3D printed heat exchanger is estimated to be 50% more efficient

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A new type of lightweight 3D-printed heat exchanger with a repeating maze-like gyroid architecture design is more compact and efficient than its conventional counterparts, according to its developers. A team led by engineers from the University of Glasgow developed the system, which exploits the unique properties of microscopic surfaces to create a high performance heat exchanger.

Heat exchangers, devices that transfer heat between fluids without mixing them, have a wide range of practical applications. Heat exchangers that transfer thermal energy between fluids are used in systems such as refrigeration, fuel cells, and the types of internal combustion engines used in cars and airplanes.

In a new paper published in Applied Thermal Engineering, the researchers describe how they developed and built the prototype system, which they estimate to be 50% more efficient than a market-leading conventional heat exchanger despite being one-tenth the size.

The system owes its effectiveness to the design of structured surfaces on which the liquids circulate through the exchanger. The cube-shaped exchanger draws water through a core, dotted with tiny holes arranged in a gyroid configuration.

Design and fabrication of compact gyroid lattice heat exchanger (a) CAD surface model of 4.6mm x 4.6mm x 4.6mm gyroid unit cell (b) CAD model of exchanger core gyroid lattice comprising a lattice of 7 x 7 x 7 gyroid unit cells with a wall thickness of 300 µm and a porosity of 80% (c) CAD cross-sectional view of the heat exchanger clearly showing the gyroid core, plates cover and header assembly (d) 3D printed heat exchanger (e) Micro-computed X-ray tomographic image of a plane passing through the mid-height of the heat exchanger and (f) heat exchanger heat 3D printed without cover plate (g) small scale imperfections.

Gyroids are one of a group of cellular designs that are constructed using triply periodic minimal surface geometries, having non-self-intersecting and highly symmetrical periodic surfaces.

The team chose to use a repetitive gyroid architecture for its heat exchanger because the efficiency of heat exchange is related to its surface area – the larger the surface area, the more opportunity the fluids have to transmit their heat energy. from one to the other. This means that objects with large surface areas can cool or heat fluids faster than those with more limited surface areas.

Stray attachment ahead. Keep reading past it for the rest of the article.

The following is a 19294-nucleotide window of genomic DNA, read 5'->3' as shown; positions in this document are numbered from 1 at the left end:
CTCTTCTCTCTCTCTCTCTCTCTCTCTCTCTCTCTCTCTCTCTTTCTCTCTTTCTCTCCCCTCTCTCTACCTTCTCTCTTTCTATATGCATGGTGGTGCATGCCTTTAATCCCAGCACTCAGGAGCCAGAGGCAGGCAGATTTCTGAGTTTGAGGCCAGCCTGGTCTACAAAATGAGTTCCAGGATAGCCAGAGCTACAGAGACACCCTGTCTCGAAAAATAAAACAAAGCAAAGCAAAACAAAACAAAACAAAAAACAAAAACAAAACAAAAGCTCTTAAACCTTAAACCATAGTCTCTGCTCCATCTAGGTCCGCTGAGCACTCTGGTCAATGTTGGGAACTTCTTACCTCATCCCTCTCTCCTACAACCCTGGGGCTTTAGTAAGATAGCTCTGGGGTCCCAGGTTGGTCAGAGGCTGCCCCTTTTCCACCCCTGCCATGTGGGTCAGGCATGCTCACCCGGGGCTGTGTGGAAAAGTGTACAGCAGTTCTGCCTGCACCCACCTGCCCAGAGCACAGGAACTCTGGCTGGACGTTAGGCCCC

The team’s micro-scale gyroid design, which they fabricated from a simple photopolymer using a sophisticated 3D printer, designs a large surface area into a compact cube measuring 32.2mm each side and weighing only eight grams.

By drawing water from this dense labyrinth, the researchers were able to show temperature variations of between 10 and 20 ºC when the water passed through their heat exchanger at a speed of between 100 and 270 millimeters per minute.

The team measured the heat transfer coefficient of their new exchanger – the measure of its efficiency in transferring heat between the fluid and its surfaces – to determine its performance against a series of conventional heat exchangers of sizes different made from materials such as polymers and metals.

They found that the efficiency of their new heat exchanger was 50% higher than that of a thermodynamically equivalent and most efficient counterflow heat exchanger, even though their newly developed prototype was only making 10% of its cut.

The 3D printed heat exchanger is estimated to be 50% more efficient.  Created using a repeating gyroid architecture design.
Simulated thermal iso-surface for (a) hot fluid (b) cold fluid (c) partition wall and (d) pressure contours corresponding to experimental test number 1

The research was led by Dr Shanmugam Kumar from the University of Glasgow’s James Watt School of Engineering, alongside colleagues from Swansea University and Khalifa University of Science and Technology in Abu Dhabi.

Dr Kumar said: “We have been working for several years to find new applications for this type of 3D printed and micro-architectural lattice. We have already demonstrated how they can be used for purposes such as recyclable high-performance batteries and the development of future “smart” medical devices such as back prostheses and orthoses.

“This latest paper shows that we can use these gyroid network architectures to create a material with a remarkably large surface-to-volume ratio that lends itself very well to heat exchange.”

“Being able to develop smaller, lighter and more efficient heat exchangers could help us develop refrigeration systems that require less energy, for example, or more efficient motors that can be cooled more efficiently. We want to further develop this technology with future research.

The team’s paper, titled “High performance, micro-architected, compact heat exchanger enabled by 3D printing”, is published in Applied Thermal Engineering. The research was supported by funding from the Abu Dhabi National Oil Company.

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